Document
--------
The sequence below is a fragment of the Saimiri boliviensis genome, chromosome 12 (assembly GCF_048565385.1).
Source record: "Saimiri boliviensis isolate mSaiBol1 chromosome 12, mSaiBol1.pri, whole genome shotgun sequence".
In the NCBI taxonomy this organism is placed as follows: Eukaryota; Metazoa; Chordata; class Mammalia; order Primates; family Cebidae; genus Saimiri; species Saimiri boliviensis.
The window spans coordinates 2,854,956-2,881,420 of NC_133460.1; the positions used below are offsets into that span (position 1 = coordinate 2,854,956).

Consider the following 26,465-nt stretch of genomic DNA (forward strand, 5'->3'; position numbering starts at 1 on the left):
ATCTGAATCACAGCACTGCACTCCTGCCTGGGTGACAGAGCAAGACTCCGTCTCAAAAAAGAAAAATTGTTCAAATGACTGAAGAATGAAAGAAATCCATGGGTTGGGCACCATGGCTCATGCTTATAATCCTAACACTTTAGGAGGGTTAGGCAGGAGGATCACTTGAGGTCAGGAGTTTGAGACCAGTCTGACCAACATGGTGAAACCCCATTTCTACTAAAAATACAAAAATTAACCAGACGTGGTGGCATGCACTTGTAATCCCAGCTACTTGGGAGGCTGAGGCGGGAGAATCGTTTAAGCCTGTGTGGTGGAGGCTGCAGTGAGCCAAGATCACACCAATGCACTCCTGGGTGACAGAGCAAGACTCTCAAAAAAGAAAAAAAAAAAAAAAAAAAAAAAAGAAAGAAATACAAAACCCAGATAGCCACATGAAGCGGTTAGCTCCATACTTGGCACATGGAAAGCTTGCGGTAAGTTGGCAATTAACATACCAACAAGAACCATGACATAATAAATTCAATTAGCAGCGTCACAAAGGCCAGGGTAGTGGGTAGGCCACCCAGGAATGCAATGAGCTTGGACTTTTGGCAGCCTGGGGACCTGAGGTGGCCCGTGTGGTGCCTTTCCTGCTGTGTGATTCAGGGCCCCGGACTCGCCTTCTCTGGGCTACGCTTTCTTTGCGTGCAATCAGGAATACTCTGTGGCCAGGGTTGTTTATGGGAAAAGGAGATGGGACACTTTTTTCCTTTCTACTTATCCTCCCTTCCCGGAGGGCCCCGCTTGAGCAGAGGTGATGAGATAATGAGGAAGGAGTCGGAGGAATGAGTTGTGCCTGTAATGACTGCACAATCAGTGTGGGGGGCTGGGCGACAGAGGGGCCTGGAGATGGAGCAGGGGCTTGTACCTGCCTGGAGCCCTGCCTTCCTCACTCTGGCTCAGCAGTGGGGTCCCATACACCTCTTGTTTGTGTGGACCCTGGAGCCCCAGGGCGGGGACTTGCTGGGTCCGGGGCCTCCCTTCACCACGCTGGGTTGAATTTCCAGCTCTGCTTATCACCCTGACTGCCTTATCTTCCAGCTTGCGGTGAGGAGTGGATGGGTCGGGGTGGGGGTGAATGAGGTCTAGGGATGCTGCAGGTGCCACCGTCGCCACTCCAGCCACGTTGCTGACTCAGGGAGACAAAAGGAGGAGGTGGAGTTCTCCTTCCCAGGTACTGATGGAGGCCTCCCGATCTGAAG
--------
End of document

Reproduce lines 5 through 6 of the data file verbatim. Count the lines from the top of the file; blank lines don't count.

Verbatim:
Consider the following 26,465-nt stretch of genomic DNA (forward strand, 5'->3'; position numbering starts at 1 on the left):
ATCTGAATCACAGCACTGCACTCCTGCCTGGGTGACAGAGCAAGACTCCGTCTCAAAAAAGAAAAATTGTTCAAATGACTGAAGAATGAAAGAAATCCATGGGTTGGGCACCATGGCTCATGCTTATAATCCTAACACTTTAGGAGGGTTAGGCAGGAGGATCACTTGAGGTCAGGAGTTTGAGACCAGTCTGACCAACATGGTGAAACCCCATTTCTACTAAAAATACAAAAATTAACCAGACGTGGTGGCATGCACTTGTAATCCCAGCTACTTGGGAGGCTGAGGCGGGAGAATCGTTTAAGCCTGTGTGGTGGAGGCTGCAGTGAGCCAAGATCACACCAATGCACTCCTGGGTGACAGAGCAAGACTCTCAAAAAAGAAAAAAAAAAAAAAAAAAAAAAAAGAAAGAAATACAAAACCCAGATAGCCACATGAAGCGGTTAGCTCCATACTTGGCACATGGAAAGCTTGCGGTAAGTTGGCAATTAACATACCAACAAGAACCATGACATAATAAATTCAATTAGCAGCGTCACAAAGGCCAGGGTAGTGGGTAGGCCACCCAGGAATGCAATGAGCTTGGACTTTTGGCAGCCTGGGGACCTGAGGTGGCCCGTGTGGTGCCTTTCCTGCTGTGTGATTCAGGGCCCCGGACTCGCCTTCTCTGGGCTACGCTTTCTTTGCGTGCAATCAGGAATACTCTGTGGCCAGGGTTGTTTATGGGAAAAGGAGATGGGACACTTTTTTCCTTTCTACTTATCCTCCCTTCCCGGAGGGCCCCGCTTGAGCAGAGGTGATGAGATAATGAGGAAGGAGTCGGAGGAATGAGTTGTGCCTGTAATGACTGCACAATCAGTGTGGGGGGCTGGGCGACAGAGGGGCCTGGAGATGGAGCAGGGGCTTGTACCTGCCTGGAGCCCTGCCTTCCTCACTCTGGCTCAGCAGTGGGGTCCCATACACCTCTTGTTTGTGTGGACCCTGGAGCCCCAGGGCGGGGACTTGCTGGGTCCGGGGCCTCCCTTCACCACGCTGGGTTGAATTTCCAGCTCTGCTTATCACCCTGACTGCCTTATCTTCCAGCTTGCGGTGAGGAGTGGATGGGTCGGGGTGGGGGTGAATGAGGTCTAGGGATGCTGCAGGTGCCACCGTCGCCACTCCAGCCACGTTGCTGACTCAGGGAGACAAAAGGAGGAGGTGGAGTTCTCCTTCCCAGGTACTGATGGAGGCCTCCCGATCTGAAG